This article originally appeared on the National Review on March 19, 2021.
Considered an indicator of investor confidence, the ten-year Treasury bond yield has risen rapidly by about 0.7 percent since the beginning of the year. Many experts credit the rise to expectations for substantially higher inflation. Yet this view is overly simplistic and hasty. The recent increase in returns on ten-year Treasuries has more to do with the improving U.S. economic outlook and with real interest rates rising than it does with inflation. There are certainly inflationary risks on the horizon, but it would be a mistake for the Fed to act prematurely.
The risk of the Fed signaling or tightening policy too soon are substantial. As Milton Friedman and Anna Schwartz famously pointed out in A Monetary History of the United States, the Fed exacerbated the Great Depression by contracting the money supply. In 2019, we argued at the Wall Street Journal that the Fed made a mistake in raising interest rates too much in 2018 — and the central bank cut rates shortly after our article was published in 2019. We similarly worry that inflation hawks may be prompting the Fed to repeat that mistake.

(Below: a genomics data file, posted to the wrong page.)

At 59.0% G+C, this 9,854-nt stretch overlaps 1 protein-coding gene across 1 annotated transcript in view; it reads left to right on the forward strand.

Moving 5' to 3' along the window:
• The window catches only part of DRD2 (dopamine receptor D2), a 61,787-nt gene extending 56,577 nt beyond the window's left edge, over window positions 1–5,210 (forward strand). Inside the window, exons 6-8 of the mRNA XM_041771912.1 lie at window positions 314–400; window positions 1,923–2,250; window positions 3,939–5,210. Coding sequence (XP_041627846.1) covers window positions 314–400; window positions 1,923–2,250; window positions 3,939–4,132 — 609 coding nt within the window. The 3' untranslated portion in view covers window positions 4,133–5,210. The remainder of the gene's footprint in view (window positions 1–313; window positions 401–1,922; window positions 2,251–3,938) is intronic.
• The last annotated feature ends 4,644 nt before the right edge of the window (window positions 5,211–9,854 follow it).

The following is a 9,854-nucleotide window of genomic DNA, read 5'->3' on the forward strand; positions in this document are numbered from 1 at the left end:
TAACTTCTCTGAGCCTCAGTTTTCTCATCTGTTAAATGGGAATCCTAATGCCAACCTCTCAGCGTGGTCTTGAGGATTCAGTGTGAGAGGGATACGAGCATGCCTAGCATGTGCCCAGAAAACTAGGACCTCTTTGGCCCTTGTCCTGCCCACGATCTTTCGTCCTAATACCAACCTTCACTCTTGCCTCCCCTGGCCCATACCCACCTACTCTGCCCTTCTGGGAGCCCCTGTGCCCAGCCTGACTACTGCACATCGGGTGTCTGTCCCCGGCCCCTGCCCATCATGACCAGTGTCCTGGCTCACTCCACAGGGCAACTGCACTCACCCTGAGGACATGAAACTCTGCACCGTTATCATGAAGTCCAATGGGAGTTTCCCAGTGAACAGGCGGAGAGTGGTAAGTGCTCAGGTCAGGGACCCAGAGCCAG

Movements in interest rates reflect a number of factors, but the two more prominent are expectations about the future path of economic growth and the future path of inflation. If economic expectations are driving an increase in rates, we should be celebrating rather than worrying about inflation. Sure, rising interest rates will cause some short-term pain in the stock market (much like they did following the Great Recession), but the stock markets will recover after pricing in new discount rates.
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